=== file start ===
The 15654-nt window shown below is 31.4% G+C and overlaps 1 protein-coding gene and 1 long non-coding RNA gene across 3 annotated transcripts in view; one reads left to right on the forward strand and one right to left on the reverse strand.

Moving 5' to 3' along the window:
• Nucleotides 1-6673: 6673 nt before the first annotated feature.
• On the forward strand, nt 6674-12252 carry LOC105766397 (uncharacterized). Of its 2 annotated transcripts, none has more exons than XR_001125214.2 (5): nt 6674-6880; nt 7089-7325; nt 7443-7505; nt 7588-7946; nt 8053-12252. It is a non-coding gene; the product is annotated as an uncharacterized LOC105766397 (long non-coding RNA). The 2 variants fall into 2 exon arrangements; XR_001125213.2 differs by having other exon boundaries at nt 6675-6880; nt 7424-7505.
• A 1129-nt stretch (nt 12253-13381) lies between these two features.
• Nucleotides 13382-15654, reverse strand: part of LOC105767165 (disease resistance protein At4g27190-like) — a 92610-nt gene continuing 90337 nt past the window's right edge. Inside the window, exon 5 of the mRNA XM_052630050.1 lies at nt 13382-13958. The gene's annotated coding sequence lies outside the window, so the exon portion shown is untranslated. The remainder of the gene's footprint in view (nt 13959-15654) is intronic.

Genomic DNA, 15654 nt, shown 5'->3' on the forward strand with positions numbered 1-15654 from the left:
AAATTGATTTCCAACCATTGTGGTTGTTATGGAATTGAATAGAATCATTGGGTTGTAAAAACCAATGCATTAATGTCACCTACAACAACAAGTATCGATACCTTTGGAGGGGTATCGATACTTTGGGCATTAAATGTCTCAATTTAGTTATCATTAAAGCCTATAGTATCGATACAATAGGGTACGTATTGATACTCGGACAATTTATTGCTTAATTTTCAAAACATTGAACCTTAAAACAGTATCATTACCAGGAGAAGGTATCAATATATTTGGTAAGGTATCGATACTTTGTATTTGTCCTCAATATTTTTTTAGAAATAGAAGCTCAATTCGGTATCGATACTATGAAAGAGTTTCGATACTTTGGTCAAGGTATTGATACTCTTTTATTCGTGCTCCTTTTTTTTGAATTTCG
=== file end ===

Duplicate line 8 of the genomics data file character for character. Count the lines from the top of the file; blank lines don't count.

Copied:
AAATTGATTTCCAACCATTGTGGTTGTTATGGAATTGAATAGAATCATTGGGTTGTAAAAACCAATGCATTAATGTCACCTACAACAACAAGTATCGATACCTTTGGAGGGGTATCGATACTTTGGGCATTAAATGTCTCAATTTAGTTATCATTAAAGCCTATAGTATCGATACAATAGGGTACGTATTGATACTCGGACAATTTATTGCTTAATTTTCAAAACATTGAACCTTAAAACAGTATCATTACCAGGAGAAGGTATCAATATATTTGGTAAGGTATCGATACTTTGTATTTGTCCTCAATATTTTTTTAGAAATAGAAGCTCAATTCGGTATCGATACTATGAAAGAGTTTCGATACTTTGGTCAAGGTATTGATACTCTTTTATTCGTGCTCCTTTTTTTTGAATTTCG